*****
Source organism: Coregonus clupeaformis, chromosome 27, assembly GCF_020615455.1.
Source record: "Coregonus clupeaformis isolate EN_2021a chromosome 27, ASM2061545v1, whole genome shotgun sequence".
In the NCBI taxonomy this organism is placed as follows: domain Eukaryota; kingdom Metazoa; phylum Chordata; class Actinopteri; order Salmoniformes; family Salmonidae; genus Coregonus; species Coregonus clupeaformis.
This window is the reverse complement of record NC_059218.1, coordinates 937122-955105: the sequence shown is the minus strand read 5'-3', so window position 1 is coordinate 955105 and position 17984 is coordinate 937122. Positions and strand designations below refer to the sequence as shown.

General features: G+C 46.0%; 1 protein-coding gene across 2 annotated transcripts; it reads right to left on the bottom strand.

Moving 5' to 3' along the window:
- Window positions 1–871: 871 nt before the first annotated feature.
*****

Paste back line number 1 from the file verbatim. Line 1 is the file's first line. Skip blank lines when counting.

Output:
Source organism: Coregonus clupeaformis, chromosome 27, assembly GCF_020615455.1.